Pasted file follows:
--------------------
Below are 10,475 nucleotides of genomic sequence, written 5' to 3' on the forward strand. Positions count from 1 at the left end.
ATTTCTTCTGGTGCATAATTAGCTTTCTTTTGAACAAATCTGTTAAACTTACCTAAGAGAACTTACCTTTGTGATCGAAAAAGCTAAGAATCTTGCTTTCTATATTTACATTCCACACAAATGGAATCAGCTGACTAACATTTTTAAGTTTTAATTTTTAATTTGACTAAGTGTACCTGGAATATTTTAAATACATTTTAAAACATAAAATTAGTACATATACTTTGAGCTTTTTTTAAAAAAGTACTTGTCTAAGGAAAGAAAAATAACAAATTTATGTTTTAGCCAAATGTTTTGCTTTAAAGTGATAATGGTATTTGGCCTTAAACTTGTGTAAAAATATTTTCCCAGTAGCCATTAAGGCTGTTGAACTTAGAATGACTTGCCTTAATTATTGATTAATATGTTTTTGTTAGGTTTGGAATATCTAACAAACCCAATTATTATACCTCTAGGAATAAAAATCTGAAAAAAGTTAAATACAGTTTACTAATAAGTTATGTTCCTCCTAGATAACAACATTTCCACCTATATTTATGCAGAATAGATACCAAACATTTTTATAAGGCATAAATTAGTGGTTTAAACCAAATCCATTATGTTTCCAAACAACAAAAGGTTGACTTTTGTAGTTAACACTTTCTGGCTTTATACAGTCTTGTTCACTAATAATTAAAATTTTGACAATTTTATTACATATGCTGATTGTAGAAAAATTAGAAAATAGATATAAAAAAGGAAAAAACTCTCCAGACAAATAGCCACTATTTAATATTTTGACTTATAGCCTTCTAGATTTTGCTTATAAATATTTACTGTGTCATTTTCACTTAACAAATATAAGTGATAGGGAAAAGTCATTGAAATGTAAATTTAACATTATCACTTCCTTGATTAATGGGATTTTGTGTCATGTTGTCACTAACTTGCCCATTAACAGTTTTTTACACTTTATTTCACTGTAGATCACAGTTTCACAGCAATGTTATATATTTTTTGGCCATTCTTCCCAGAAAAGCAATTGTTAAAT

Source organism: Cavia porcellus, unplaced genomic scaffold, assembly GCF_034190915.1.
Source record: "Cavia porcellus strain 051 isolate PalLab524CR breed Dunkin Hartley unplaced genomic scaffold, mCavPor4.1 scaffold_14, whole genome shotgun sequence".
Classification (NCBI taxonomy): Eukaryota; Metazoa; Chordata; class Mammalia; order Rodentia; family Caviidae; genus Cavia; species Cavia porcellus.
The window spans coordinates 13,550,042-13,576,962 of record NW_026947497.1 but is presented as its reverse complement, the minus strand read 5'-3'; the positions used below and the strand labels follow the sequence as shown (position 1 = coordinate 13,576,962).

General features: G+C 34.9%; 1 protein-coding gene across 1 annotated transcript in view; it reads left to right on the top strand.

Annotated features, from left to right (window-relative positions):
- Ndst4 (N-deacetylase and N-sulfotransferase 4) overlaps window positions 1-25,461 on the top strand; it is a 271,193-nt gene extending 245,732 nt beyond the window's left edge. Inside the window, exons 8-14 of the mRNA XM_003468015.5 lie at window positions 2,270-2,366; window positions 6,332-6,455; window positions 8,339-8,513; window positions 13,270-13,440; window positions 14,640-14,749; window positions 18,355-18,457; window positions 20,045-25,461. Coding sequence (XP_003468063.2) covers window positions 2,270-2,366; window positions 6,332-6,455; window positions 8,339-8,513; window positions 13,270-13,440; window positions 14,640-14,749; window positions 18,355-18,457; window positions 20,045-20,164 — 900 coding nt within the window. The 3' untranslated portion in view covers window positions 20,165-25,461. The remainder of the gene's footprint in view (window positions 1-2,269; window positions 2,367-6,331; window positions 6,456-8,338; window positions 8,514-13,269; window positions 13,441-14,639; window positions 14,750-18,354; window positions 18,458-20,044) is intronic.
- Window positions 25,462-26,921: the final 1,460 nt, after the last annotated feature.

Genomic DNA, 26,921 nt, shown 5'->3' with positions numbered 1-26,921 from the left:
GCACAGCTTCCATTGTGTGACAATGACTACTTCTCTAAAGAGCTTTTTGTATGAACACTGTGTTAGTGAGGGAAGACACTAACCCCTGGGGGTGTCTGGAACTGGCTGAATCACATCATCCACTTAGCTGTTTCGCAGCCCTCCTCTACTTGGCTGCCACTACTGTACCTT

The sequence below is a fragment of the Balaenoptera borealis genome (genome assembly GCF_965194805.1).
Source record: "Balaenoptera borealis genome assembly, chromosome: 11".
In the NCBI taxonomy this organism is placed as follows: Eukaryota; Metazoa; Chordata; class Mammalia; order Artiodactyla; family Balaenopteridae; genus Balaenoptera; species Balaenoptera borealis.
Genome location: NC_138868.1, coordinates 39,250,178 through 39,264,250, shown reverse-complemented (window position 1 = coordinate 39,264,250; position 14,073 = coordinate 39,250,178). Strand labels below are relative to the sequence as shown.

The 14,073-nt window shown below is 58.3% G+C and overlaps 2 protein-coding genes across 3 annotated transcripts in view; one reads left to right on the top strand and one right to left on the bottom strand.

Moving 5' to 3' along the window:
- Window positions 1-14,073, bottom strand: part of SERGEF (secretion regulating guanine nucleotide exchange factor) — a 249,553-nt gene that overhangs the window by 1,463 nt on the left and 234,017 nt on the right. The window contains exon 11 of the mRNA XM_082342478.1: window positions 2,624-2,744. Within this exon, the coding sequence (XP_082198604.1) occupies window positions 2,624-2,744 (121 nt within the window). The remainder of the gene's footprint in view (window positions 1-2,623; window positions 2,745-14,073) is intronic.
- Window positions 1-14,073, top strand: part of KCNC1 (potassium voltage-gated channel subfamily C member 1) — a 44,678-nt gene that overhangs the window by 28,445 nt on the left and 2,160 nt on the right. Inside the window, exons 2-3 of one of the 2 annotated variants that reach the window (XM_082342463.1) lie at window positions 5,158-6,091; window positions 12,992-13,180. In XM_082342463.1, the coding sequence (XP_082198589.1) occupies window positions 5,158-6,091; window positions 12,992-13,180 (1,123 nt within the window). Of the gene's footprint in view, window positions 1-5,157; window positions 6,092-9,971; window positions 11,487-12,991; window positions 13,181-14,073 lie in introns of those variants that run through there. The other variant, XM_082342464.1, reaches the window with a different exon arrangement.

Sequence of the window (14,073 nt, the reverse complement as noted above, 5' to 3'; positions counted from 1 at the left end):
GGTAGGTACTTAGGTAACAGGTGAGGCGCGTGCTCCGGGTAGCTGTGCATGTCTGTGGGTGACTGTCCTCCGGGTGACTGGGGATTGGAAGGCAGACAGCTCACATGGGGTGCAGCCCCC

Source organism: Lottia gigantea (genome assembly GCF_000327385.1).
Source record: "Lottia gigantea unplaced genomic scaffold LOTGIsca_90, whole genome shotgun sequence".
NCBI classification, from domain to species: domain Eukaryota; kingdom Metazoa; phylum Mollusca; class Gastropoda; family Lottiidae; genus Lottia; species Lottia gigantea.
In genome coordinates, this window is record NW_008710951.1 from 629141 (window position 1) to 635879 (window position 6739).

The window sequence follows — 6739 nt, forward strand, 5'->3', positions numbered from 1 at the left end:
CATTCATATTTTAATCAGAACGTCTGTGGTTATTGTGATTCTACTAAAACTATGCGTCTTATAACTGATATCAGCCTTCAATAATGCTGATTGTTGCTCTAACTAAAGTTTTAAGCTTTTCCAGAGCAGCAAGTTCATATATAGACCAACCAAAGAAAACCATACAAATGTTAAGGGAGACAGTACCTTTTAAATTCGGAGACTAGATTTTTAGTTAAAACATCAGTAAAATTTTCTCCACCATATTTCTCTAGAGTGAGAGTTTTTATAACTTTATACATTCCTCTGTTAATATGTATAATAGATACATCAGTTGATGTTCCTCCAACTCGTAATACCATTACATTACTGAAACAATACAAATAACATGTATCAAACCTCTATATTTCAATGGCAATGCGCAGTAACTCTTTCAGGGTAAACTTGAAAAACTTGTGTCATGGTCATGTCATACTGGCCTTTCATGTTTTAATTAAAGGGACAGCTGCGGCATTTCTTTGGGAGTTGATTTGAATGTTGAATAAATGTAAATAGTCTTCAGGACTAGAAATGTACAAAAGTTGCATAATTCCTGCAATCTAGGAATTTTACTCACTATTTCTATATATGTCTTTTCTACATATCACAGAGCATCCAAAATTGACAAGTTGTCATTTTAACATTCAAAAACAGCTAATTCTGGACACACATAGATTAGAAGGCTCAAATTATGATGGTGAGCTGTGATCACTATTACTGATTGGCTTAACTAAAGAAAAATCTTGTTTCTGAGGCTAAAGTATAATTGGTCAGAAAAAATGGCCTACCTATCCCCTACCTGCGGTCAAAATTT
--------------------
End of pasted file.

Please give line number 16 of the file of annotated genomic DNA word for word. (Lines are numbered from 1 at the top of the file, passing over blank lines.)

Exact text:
Genome location: NC_138868.1, coordinates 39,250,178 through 39,264,250, shown reverse-complemented (window position 1 = coordinate 39,264,250; position 14,073 = coordinate 39,250,178). Strand labels below are relative to the sequence as shown.